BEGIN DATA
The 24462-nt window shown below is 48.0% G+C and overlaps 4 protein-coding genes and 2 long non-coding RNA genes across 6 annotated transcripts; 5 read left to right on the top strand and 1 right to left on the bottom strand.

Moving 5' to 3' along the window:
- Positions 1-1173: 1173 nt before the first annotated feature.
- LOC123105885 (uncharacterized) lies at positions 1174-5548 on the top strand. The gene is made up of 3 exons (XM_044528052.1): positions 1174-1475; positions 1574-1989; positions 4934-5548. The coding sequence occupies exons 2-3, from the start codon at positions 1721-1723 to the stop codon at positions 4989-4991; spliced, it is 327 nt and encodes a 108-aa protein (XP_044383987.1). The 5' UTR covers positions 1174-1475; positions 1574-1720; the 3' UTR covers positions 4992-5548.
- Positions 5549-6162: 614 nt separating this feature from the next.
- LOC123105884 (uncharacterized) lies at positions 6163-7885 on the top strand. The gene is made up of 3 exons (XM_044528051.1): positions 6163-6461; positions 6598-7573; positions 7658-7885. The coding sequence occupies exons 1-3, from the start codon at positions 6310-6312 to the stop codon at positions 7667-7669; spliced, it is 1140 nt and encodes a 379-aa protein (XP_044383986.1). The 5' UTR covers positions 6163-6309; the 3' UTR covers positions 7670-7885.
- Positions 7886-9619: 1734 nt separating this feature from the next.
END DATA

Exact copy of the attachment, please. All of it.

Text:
The 24462-nt window shown below is 48.0% G+C and overlaps 4 protein-coding genes and 2 long non-coding RNA genes across 6 annotated transcripts; 5 read left to right on the top strand and 1 right to left on the bottom strand.

Moving 5' to 3' along the window:
- Positions 1-1173: 1173 nt before the first annotated feature.
- LOC123105885 (uncharacterized) lies at positions 1174-5548 on the top strand. The gene is made up of 3 exons (XM_044528052.1): positions 1174-1475; positions 1574-1989; positions 4934-5548. The coding sequence occupies exons 2-3, from the start codon at positions 1721-1723 to the stop codon at positions 4989-4991; spliced, it is 327 nt and encodes a 108-aa protein (XP_044383987.1). The 5' UTR covers positions 1174-1475; positions 1574-1720; the 3' UTR covers positions 4992-5548.
- Positions 5549-6162: 614 nt separating this feature from the next.
- LOC123105884 (uncharacterized) lies at positions 6163-7885 on the top strand. The gene is made up of 3 exons (XM_044528051.1): positions 6163-6461; positions 6598-7573; positions 7658-7885. The coding sequence occupies exons 1-3, from the start codon at positions 6310-6312 to the stop codon at positions 7667-7669; spliced, it is 1140 nt and encodes a 379-aa protein (XP_044383986.1). The 5' UTR covers positions 6163-6309; the 3' UTR covers positions 7670-7885.
- Positions 7886-9619: 1734 nt separating this feature from the next.